I’m currently undertaking my Bachelor’s Degree in Biotechnology. I’m currently in my second year and I have a CGPA of 5.0. What will be my GPA and will I be able to my MBA from a top B-School?

  • Of course you can apply. It means that you are at something of a disadvantage in going to a highly ranked business schools. But many factors well beyond GPA are in the mix when you apply–not merely GPA.

  • sagar acharya

    i have just 2.4 CGPA i heard that i cant apply MBA course in USA is this true or not ??

  • JG

    Yeah… at the same time they can pull from higher placed EE students. I graduated with a 3.9 in electrical engineering and am off to a top 10 with a full ride to continue on. GPA speaks volumes, because some of us are able to have even more stellar GPA’s in engineering than the communications and psychology. Throw in being in fraternities, honor fraternities/societies, internships, other resume building activities to knowing how to be personable and network and there are a lot of top candidates to choose from in every field. The only issue with most people in engineering with top GPA’s is we go for PhD in engineering with no interest on the business side etc (though I will follow the MSEE/MBA route). So yes, your 3.3 probably means you’re 10x smarter than the communications major, but it’s about the connections you make at the top 10 and whose peers can get you the job for the resume which in turn gets you great industry reqs for your application to the MBA. I’ve met countless connections from networking and the workforce that is what will help you the most.

  • Guest61035


  • prasant

    i have done BBA with 65% in graduation .what will be my GPA

  • CPO_C_Ryback

    Math errors are a huge reason for termination. All the PR in the world won’t fix a huge financial loss.

  • CPO_C_Ryback

    What about the difference between an Engineering GPA and a Sociology/English GPA?

  • Duck

    Perhaps because an MBA graduate will eventually be called upon to lead peers and subordinates. A degree in communications or psychology is probably more relevant to being successful at that than electrical engineering.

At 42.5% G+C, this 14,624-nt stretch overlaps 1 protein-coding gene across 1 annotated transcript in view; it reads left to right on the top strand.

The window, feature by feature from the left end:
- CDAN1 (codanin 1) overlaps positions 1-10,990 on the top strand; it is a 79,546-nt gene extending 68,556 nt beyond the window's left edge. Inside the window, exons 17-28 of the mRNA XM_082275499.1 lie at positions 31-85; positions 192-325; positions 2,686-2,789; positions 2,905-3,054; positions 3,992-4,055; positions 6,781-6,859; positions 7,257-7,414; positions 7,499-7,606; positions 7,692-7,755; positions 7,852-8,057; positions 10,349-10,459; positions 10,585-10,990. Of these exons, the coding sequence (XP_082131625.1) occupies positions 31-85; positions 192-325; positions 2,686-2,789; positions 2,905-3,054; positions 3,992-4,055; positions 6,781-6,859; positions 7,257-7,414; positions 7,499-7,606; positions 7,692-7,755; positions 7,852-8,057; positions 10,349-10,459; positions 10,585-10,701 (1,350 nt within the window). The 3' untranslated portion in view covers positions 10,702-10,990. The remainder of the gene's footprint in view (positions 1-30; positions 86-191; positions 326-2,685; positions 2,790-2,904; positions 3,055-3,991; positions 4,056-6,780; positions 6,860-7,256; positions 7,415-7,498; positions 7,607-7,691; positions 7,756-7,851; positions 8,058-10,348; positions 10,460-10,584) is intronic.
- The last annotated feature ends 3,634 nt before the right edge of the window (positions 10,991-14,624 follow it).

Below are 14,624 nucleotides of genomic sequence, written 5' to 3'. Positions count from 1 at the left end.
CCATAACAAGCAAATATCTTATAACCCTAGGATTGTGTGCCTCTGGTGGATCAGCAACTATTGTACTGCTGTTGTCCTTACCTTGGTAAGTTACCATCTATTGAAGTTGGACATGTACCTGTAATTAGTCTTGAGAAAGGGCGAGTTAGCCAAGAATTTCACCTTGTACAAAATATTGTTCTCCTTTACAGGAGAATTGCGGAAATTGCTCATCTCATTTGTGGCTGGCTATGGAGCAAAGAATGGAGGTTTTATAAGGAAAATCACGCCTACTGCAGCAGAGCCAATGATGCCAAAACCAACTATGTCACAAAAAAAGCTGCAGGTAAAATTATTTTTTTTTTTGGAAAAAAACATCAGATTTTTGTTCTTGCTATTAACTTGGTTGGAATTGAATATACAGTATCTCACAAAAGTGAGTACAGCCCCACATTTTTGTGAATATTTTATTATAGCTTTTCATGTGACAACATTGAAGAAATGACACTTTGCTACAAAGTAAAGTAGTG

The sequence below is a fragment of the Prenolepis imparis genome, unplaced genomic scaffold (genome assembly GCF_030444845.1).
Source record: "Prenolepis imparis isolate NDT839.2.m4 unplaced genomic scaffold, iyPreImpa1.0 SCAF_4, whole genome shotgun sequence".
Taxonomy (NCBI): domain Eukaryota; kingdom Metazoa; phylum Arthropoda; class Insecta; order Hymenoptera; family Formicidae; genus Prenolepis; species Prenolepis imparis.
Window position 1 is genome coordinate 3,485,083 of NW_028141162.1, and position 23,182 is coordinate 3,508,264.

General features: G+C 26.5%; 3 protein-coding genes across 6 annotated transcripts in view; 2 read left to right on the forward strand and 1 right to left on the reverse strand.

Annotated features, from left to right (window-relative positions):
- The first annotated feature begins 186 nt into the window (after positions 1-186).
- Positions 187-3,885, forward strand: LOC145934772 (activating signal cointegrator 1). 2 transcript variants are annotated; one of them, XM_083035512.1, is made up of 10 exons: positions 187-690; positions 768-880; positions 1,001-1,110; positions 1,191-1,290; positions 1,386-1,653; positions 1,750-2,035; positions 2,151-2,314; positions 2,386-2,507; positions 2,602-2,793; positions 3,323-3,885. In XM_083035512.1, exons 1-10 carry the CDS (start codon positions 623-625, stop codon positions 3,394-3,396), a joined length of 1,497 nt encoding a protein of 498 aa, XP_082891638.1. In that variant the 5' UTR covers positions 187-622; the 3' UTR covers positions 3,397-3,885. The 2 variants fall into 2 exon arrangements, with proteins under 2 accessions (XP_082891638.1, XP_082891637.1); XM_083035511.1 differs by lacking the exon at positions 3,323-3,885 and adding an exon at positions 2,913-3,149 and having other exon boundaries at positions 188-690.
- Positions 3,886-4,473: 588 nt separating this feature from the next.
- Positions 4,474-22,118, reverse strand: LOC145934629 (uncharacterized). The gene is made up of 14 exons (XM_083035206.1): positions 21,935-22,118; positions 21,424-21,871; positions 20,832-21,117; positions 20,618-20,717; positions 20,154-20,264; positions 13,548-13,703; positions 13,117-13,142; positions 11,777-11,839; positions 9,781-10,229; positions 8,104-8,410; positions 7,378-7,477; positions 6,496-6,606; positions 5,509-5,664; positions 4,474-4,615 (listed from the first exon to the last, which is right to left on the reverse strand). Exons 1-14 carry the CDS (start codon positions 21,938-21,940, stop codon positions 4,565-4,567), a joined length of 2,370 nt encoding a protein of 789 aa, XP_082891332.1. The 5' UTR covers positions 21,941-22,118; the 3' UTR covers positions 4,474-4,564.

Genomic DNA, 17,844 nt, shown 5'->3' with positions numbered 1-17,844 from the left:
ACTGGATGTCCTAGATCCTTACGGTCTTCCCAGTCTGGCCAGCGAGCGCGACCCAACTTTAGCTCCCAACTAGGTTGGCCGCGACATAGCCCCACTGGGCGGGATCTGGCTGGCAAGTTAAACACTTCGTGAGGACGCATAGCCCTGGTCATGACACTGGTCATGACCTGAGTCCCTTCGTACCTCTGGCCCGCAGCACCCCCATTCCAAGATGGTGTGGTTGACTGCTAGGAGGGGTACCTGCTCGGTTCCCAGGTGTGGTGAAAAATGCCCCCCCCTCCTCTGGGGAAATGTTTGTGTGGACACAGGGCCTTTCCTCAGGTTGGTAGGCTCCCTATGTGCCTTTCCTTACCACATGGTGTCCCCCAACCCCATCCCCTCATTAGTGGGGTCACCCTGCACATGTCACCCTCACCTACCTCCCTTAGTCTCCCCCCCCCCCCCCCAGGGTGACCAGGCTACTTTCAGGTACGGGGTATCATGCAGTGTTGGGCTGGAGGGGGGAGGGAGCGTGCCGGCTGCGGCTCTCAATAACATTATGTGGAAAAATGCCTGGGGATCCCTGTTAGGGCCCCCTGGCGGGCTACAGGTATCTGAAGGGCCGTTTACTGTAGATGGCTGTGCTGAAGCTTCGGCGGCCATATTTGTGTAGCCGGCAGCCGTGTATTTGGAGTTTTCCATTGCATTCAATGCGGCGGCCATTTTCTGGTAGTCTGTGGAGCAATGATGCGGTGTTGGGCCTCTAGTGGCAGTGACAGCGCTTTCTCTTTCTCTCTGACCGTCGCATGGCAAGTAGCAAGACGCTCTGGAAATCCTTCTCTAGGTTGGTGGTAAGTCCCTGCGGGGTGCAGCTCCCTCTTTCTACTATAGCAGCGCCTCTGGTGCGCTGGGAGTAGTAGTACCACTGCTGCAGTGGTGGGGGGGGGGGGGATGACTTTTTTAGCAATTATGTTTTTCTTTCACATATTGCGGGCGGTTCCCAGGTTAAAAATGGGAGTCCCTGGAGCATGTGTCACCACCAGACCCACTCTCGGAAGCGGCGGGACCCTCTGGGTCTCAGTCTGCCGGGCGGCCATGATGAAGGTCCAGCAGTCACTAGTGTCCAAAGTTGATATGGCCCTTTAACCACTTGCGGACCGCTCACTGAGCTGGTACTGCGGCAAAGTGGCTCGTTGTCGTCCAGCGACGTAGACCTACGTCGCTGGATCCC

It isn’t just about how “hard” the undergraduate experience was, but what that experience entailed. (to confine it to your example)

    To be honest, if you had a 3.3 from a top 20 engineering school, how would you know you weren’t selected over someone with a 3.7 from a top 10 school in what you consider to be an easier degree path, and what would make you believe it was based solely on GPA? Top 10 is still top 10, not top 20.

    There’s really no way for you to know that.

  • JohnAByrne

    Thanks for weighing in with that valuable perspective. Because U.S. News uses the GPA number as a key metric to rank business schools, I’m surprised that schools are providing data that is not entirely comparable.

  • AT

    I do not understand this. A 3.3 in electrical engineering from a to 20 engineering schools is far far more robust than a 3.7 in communications and psychology from a top 10 school. How can a TOP business school just lower these standards to a mere number

  • DanPoston

    I am an MBA Program Director at one of the schools on the list above. Unfortunately, comparing these schools on GPA is undermined by the lack of a common and enforced standard on calculating GPAs. The variations are more likely from different methods of calculation or different priorities in admission. Several years ago, schools did reach agreement on a standard, but shortly afterward, the enforcement mechanism went away. I speak to colleagues about this issue frequently and find there is little common ground. Just last week an admissions staff member at a top 25 school called me doing a survey of how schools calculate GPA. She was hearing different approaches from different schools. With the turnover of admissions staff, memory is short and few people even know there ever was a standard. Surprising to many, the “standard” required us to exclude candidate’s grades from a school not using a 4.0 system. This means the GPA average at schools with large international populations could exclude the grades of up to half the class. However, some schools used various algorithms to make a conversion. The “standard” required that we use only the overall average of the degree granting school printed on a formal transcript so it could be audited. Of course this excludes transfer grades or graduate school grades that often increase the overall GPA. Some schools use only the last two years grades. Many schools run a calculation using their own methodology. My school only runs an overall class GPA average for US News. No other entity, including my university, seeks it. Further, while the GMAT figures into multiple rankings, the GPA figures only into US News at a small percentage. As we evaluate each candidate, the GPA is a very important factor, but as you mention in the article, it is weighed in combination with many factors. However, in the overall scheme, the aggregate GPA matters little and for the reasons above it doesn’t tell a candidate much either. Given variations in calculation, with the GPAs at all schools varying by only a couple tenths of a point it’s hard to decipher anything from the US News GPA numbers.

  • Tom Foolery

    Let’s be frank. It is about the rankings. The schools play the rankings game, and we all know it. Whether that approach is principled or self-serving, I will leave to the reader.